Then, when the King died, George IV became the King of Great Britain and Ireland. He had been the Prince of Wales for almost sixty years. However, he had lived a lavish life and had grown fat and unhealthy. When he died, just ten years later, he was succeeded by his second brother, William IV. William had spent his youth serving in the Navy, a job that is usually taken up by a Monarch’s younger sons, and earned himself the nickname “Sailor King”. He was married to Adelaide of Saxe-Meiningen, after whom the city of Adelaide in Australia is named, but the couple had no children.
Princess Charlotte’s death had caused a scramble among the rest of King George’s sons to get married and have children of their own. Prince Edward, the Duke of Kent, married Victoria of Saxe-Coburg-Saalfeld and they had a daughter, Alexandrina Victoria. Sadly, the Duke of Kent died before she was even one year old, and didn’t have a chance to ever become King himself. But his dynastic ambitions were fulfilled, and his young daughter grew up to succeed William IV as Queen Victoria, the longest reigning monarch of Great Britain.
King George V
One of the most popular instances of a “spare” ascending the throne is that of King George VI. But what very few people know is that his father, George V, was also never meant to be King. The second son of the future King Edward VII, George had an elder brother, Albert Victor, who, at the time of his birth, was second in line to the throne. When he was 27, Albert Victor got engaged to Mary of Teck but, less than six months later, he died of pneumonia.
George grieved the loss of his brother and in a letter to his grandmother, the Queen, he wrote: “How deeply I did love him; & I remember with pain nearly every hard word & little quarrel I ever had with him & I long to ask his forgiveness, but, alas, it is too late now!” During the period of mourning, he and Mary were drawn to each other by their mutual loss. Since Queen Victoria had already approved of Mary as a Royal bride, George proposed to her and they were married in 1893.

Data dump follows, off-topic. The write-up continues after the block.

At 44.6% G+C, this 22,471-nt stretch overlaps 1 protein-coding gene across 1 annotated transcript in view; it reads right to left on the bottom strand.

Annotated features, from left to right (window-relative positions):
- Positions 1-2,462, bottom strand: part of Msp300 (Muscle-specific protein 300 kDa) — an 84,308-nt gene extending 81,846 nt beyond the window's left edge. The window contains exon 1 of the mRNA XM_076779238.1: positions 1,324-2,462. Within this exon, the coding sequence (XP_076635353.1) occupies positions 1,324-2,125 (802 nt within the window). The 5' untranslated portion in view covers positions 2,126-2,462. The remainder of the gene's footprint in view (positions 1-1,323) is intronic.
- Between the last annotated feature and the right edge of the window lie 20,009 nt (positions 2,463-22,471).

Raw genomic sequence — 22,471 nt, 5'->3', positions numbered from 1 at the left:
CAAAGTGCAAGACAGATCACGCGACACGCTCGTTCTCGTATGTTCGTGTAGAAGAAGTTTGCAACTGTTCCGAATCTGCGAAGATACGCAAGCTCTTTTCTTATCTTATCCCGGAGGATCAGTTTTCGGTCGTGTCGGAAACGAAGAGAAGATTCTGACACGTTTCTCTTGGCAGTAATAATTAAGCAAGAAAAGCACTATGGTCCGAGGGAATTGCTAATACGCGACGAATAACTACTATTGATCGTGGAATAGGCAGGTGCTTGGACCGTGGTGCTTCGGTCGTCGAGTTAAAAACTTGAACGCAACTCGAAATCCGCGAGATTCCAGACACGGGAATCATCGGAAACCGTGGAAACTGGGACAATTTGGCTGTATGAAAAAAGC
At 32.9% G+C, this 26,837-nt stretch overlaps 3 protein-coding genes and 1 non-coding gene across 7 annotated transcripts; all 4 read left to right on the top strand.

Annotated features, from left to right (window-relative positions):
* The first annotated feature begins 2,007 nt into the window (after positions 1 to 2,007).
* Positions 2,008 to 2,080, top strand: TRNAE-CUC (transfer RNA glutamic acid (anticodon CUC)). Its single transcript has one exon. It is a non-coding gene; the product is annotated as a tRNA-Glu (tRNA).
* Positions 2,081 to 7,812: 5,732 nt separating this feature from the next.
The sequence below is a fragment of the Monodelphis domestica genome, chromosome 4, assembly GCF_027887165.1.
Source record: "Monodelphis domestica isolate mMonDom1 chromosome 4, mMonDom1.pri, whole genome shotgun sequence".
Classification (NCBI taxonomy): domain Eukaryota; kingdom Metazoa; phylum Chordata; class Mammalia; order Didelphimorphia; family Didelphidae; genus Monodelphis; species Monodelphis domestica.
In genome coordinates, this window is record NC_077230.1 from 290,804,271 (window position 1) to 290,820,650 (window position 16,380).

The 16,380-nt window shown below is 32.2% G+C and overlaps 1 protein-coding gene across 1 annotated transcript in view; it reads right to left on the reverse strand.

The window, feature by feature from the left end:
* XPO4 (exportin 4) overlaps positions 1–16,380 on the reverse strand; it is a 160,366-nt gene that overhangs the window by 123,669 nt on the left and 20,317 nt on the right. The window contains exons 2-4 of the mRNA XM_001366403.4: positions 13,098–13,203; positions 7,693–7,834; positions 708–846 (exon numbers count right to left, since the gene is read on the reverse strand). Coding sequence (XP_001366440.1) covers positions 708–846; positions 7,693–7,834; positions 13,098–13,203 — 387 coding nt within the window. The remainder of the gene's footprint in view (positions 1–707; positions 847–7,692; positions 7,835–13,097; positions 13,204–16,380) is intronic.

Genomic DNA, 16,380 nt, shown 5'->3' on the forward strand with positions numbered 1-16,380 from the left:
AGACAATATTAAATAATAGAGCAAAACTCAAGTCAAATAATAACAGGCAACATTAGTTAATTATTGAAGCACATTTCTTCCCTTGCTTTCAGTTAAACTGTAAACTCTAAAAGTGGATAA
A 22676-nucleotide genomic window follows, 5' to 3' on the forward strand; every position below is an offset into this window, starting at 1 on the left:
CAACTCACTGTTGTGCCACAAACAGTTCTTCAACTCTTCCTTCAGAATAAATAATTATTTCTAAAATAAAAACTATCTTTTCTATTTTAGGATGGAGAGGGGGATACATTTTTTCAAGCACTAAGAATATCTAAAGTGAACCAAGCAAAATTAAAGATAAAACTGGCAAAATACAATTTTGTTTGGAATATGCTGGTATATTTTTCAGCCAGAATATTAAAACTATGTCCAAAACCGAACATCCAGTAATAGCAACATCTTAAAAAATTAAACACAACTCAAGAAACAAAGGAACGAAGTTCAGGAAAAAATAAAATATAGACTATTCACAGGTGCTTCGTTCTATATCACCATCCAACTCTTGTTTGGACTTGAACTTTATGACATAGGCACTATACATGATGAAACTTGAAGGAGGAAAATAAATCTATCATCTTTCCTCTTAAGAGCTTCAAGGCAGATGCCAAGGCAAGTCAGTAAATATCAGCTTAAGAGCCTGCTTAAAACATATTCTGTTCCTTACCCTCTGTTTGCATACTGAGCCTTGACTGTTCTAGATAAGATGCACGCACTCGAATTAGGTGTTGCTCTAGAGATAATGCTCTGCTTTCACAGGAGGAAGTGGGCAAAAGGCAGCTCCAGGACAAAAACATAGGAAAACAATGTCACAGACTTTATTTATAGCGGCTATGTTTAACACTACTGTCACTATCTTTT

Less than twenty years later, George became King, and Mary his Queen.
King George VI
Perhaps the most well-known case of a King’s brother succeeding him is King George VI, who took the throne after King Edward VIII abdicated in order to marry American divorcee, Wallis Simpson. The Abdication Crisis of 1936 came just a few years before the outbreak of the Second World War, and the King, formerly Albert, Duke of York, was most unprepared to lead the country at this time of need. But, he adopted the regnal name of George to establish a continuity between his reign and that of his father’s, and proved to be a most effective wartime King.
King George VI was the father of Her Majesty Queen Elizabeth II. The Queen herself has four children, 8 grandchildren and four great-grandchildren. Prince George, her only great-grandson, is expected to someday rule over the United Kingdom, while his younger sibling will enjoy a life of royal duties and privileges, but with fewer responsibilities. However, should circumstances go awry, it is entirely possible that someday the descendants of William and Catherine’s second child will sit upon the throne of England. We pray that it does not happen, but only time will tell.